Seker was the Memphite god of the dead. His name is alternatively spelled as “Sokaris” and “Sokar” in ancient Egyptian literature and “Socharis” in Greek literature.
Sokar’s name is derived from several origins. The first is “skr,” which translates to “cleaning the mouth.” This practice was common in the post-death ritual of separating the soul from the body in ancient Egyptian texts in preparation for passage from Earth to the underworld.
This association began in the Old Kingdom. In the New Kingdom, he is linked and sometimes physically connected with the Egyptian god Ptah – who is the god of creation, builders, and craftsmen, and also the husband of Bast – and the god Osiris. Collectively, the trio was referred to as “Ptah-Sokaris-Osiris.”
As with many gods, Seker is depicted as part animal. His animal component is a bird, which is the creature affiliated with death. Along with his physical avian characteristics, Seker also has a hawk-like cry. In pictures he is illustrated in multiple ways. One is as a human with the head of a hawk. Sometimes he appears looking out from a mound, which is likely a burial mound. This indicates that a person has been successfully initiated to the underworld.
In other illustrations he is shown as a mummified hawk. Sometimes, he is shown riding on the back of a winged serpent, which is a symbol of freedom. It also symbolizes the successful transit of a departed soul to the underworld. One of the god’s nicknames is “God of Resteau,” which translates to the place of tomb entrances or other openings. Another is “he on the sand.” This name indicates that he presided over an area of the underworld filled with sandy terrain that was difficult to pass through.
Powers & Duties
Due to his association with Ptah, Seker presides over craftsmen whose role it was to build coffins and other material items necessary for a burial. The craftsmen also built silver bowls, which the god used as shoes to carry passengers to their burial tombs. In recognition of his importance as a craftsman leader, his image is often engraved on the walls of royal tombs.
In addition to serving as a god, Sokar worked as a silversmith, where he produced bowls and beautiful silver coffins.
Each April in Egypt, a festival was held in Seker’s honor. This festival was called the Henu Festival. The Henu festival celebrated the resurrection of the god Osiris, or Ausar, into Seker.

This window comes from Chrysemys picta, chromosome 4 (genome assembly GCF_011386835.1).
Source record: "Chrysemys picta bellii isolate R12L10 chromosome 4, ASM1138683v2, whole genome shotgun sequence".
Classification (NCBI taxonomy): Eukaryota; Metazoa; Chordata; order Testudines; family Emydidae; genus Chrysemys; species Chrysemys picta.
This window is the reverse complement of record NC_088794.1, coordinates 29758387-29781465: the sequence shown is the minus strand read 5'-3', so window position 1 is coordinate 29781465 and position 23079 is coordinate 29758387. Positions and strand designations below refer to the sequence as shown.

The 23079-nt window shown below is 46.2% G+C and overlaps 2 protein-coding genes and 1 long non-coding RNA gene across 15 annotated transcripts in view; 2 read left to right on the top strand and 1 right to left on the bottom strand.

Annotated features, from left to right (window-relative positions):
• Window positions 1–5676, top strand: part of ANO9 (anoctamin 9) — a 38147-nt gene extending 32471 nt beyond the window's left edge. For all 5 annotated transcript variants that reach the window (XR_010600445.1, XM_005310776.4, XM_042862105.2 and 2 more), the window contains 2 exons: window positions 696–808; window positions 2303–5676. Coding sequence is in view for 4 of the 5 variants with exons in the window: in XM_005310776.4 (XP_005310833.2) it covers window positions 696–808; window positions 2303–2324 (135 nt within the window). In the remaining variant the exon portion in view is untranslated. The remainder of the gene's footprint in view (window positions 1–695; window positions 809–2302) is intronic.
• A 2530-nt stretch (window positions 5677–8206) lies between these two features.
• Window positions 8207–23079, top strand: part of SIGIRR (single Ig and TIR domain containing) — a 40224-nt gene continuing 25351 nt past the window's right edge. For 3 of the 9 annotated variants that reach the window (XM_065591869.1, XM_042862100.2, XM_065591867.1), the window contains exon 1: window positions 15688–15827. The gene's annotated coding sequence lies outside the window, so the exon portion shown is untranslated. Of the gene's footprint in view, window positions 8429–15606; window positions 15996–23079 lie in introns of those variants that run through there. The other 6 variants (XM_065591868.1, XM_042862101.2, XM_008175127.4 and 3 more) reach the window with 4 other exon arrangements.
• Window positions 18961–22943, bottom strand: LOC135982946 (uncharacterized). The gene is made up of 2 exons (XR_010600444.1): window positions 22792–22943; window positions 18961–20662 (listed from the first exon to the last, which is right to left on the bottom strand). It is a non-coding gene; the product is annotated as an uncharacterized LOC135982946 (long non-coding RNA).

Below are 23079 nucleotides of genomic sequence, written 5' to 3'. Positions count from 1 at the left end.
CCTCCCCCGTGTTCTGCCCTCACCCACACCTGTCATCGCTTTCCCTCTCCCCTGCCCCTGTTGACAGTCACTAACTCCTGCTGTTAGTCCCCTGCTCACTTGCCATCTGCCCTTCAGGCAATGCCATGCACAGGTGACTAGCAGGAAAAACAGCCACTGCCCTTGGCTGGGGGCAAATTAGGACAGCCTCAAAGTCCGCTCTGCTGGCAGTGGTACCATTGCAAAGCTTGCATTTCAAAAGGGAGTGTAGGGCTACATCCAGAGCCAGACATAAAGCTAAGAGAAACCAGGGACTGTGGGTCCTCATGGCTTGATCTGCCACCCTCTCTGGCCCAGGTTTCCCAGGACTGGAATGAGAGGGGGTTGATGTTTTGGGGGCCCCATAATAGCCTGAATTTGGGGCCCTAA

Henu festival participants, which number in the thousands, dressed in onion garlands. Festival processions often showed images of the god riding on a symbolic boat.
Facts About Seker
- He was one of the most important and idolized of all funerary gods.
- Seker had cult followings in Thebes and Memphis, where there were also worship centers in his honor.
- In contrast to his role in Egyptian mythology, he is sometimes seen as the god of resurrection and rebirth.
- The change in role is most commonly associated with his connection to Ptah and Osiris.
- Through connection with Osiris and Ptah represented death, stability, and creation, which are the three fundamental components of the universe.
- Onions, which symbolize fertility and rebirth, are considered a sacred plant.
- Sometimes navigated the difficult waters of the underworld on a sledge.
- Other times, Sokar crossed the underworld’s rivers in a boat without oars, signifying a symbolic ride.
- He also dug canals and ditches, but this depiction is less common.
- Often carried or wore a sceptre, which is essentially a three-pronged jester’s hat.
- The winged serpent on which Sokar rides protects him and the passenger to the underworld from large snakes.
- Protection from snakes also comes from the god Re whose archenemy is Apep, the winged serpent.
- Sometimes shown with a bandaged wing.
- In Egyptian mythology, his symbol is a boat perpetually sailing towards dawn.
Link/cite this page
If you reference any of the content on this page on your own website, please use the code below to cite this page as the original source.
Link will appear as Seker: https://www.gods-and-goddesses.com - Gods & Goddesses, August 12, 2020